When glimpsed from above, this stack of vivid orange shipping containers on a Brooklyn rooftop looks like an add-on structure, but it doesn’t end where the original house’s roof begins. It continues straight through the building, all the way to the ground floor, creating a sort of house-within-a-house to subdivide the space in dynamic new ways. The four reclaimed crates that can be seen from higher floors of neighboring buildings are just the penthouse portion, which opens onto a connected rooftop patio.
Designed by LOT-EK, the crate creation reinvigorates the 1930s carriage house, separating the kitchen from the living area on the ground floor and acting as a staircase and room divider on the second level. The containers are cut diagonally to let light pierce through the home from the front to the back.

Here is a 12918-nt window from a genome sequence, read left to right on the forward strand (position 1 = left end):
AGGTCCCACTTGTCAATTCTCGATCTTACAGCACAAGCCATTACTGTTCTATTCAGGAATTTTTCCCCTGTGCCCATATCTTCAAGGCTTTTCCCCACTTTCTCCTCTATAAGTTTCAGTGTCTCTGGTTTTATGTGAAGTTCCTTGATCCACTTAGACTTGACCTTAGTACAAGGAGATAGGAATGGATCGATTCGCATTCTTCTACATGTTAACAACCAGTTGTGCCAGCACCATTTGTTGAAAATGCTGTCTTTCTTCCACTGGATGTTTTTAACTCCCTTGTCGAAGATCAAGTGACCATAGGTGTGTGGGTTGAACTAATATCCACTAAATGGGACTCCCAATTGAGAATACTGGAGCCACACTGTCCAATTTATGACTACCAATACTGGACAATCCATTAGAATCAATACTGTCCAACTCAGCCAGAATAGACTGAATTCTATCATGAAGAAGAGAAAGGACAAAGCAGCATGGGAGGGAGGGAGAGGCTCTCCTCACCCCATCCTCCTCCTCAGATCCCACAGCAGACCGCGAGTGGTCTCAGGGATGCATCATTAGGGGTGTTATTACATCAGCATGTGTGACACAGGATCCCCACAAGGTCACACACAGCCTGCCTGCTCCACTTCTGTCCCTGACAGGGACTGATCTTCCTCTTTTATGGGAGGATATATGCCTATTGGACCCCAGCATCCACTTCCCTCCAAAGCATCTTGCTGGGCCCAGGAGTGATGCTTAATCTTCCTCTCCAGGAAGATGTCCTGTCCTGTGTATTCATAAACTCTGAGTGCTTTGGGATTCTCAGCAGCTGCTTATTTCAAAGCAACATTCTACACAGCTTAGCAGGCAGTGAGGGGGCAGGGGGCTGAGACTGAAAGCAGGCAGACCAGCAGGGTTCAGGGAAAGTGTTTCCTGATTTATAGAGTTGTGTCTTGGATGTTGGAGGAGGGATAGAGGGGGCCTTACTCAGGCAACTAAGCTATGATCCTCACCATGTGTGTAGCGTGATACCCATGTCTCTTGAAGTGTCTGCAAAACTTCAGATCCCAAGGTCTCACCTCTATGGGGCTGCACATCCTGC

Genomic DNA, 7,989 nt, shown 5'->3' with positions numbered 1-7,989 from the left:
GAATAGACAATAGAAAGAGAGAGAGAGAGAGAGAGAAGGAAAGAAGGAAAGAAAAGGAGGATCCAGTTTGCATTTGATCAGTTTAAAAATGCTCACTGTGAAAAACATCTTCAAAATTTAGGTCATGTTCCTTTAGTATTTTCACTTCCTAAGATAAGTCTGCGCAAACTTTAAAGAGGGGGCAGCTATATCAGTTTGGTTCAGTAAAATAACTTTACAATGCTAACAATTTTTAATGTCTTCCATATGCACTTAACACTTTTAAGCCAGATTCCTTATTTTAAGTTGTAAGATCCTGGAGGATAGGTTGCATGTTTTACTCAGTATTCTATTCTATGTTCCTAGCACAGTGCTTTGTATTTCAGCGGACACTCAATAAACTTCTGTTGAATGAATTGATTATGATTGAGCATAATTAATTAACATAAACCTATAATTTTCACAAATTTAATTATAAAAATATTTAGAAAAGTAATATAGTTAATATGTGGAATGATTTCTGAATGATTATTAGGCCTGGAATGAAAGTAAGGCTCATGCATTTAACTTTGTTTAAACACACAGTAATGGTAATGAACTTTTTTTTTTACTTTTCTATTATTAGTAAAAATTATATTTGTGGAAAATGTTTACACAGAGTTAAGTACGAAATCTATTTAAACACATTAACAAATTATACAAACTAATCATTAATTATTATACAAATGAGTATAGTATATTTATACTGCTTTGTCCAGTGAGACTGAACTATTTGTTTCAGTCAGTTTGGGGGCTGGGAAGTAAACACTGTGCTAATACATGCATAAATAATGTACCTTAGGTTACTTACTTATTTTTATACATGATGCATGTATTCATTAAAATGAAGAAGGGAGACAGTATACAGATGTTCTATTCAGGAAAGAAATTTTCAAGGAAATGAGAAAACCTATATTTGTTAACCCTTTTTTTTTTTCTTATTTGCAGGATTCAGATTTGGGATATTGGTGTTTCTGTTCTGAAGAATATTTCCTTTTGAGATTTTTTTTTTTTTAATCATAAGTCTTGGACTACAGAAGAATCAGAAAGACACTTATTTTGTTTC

Placement directly in the center of the building effectively slices the living space into thirds, creating new rooms, like the master bedroom in the back of the intermediate level and the children’s room in the front. On the penthouse level, the same diagonal slices that can be seen below are filled in with glass to frame views of the treetops and other buildings on the block.
When standing at street level, you can just barely see the corrugated orange metal sticking up beyond the matte black facade of the home, but the neon color and diagonal lines of the crates are definite attention-grabbers through the glass garage door.